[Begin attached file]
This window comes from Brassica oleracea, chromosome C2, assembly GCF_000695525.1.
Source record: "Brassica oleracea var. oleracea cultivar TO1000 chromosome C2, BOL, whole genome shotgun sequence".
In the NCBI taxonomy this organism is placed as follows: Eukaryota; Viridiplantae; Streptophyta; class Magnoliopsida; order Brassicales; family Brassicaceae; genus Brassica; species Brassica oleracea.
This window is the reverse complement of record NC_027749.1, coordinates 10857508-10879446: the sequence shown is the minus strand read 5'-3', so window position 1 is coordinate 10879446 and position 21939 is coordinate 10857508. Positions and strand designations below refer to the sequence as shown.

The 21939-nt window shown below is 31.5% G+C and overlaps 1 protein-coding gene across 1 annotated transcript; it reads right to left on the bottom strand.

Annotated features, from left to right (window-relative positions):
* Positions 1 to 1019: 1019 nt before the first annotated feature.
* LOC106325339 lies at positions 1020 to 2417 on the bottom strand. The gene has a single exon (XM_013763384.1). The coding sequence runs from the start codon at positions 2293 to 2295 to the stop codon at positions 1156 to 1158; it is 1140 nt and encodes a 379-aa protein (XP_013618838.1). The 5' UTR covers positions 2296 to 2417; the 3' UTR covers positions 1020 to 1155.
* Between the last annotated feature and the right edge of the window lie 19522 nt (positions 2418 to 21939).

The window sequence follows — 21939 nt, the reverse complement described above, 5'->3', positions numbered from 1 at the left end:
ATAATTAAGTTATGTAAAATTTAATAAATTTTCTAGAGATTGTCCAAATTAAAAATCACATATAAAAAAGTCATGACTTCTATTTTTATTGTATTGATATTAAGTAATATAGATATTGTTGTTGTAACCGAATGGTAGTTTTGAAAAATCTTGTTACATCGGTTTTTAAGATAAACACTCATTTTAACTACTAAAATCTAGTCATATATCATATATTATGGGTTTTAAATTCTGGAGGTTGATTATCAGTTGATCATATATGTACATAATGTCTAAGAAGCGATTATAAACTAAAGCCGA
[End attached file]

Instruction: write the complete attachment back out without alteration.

This window comes from Brassica oleracea, chromosome C2, assembly GCF_000695525.1.
Source record: "Brassica oleracea var. oleracea cultivar TO1000 chromosome C2, BOL, whole genome shotgun sequence".
In the NCBI taxonomy this organism is placed as follows: Eukaryota; Viridiplantae; Streptophyta; class Magnoliopsida; order Brassicales; family Brassicaceae; genus Brassica; species Brassica oleracea.
This window is the reverse complement of record NC_027749.1, coordinates 10857508-10879446: the sequence shown is the minus strand read 5'-3', so window position 1 is coordinate 10879446 and position 21939 is coordinate 10857508. Positions and strand designations below refer to the sequence as shown.

The 21939-nt window shown below is 31.5% G+C and overlaps 1 protein-coding gene across 1 annotated transcript; it reads right to left on the bottom strand.

Annotated features, from left to right (window-relative positions):
* Positions 1 to 1019: 1019 nt before the first annotated feature.
* LOC106325339 lies at positions 1020 to 2417 on the bottom strand. The gene has a single exon (XM_013763384.1). The coding sequence runs from the start codon at positions 2293 to 2295 to the stop codon at positions 1156 to 1158; it is 1140 nt and encodes a 379-aa protein (XP_013618838.1). The 5' UTR covers positions 2296 to 2417; the 3' UTR covers positions 1020 to 1155.
* Between the last annotated feature and the right edge of the window lie 19522 nt (positions 2418 to 21939).

The window sequence follows — 21939 nt, the reverse complement described above, 5'->3', positions numbered from 1 at the left end:
ATAATTAAGTTATGTAAAATTTAATAAATTTTCTAGAGATTGTCCAAATTAAAAATCACATATAAAAAAGTCATGACTTCTATTTTTATTGTATTGATATTAAGTAATATAGATATTGTTGTTGTAACCGAATGGTAGTTTTGAAAAATCTTGTTACATCGGTTTTTAAGATAAACACTCATTTTAACTACTAAAATCTAGTCATATATCATATATTATGGGTTTTAAATTCTGGAGGTTGATTATCAGTTGATCATATATGTACATAATGTCTAAGAAGCGATTATAAACTAAAGCCGA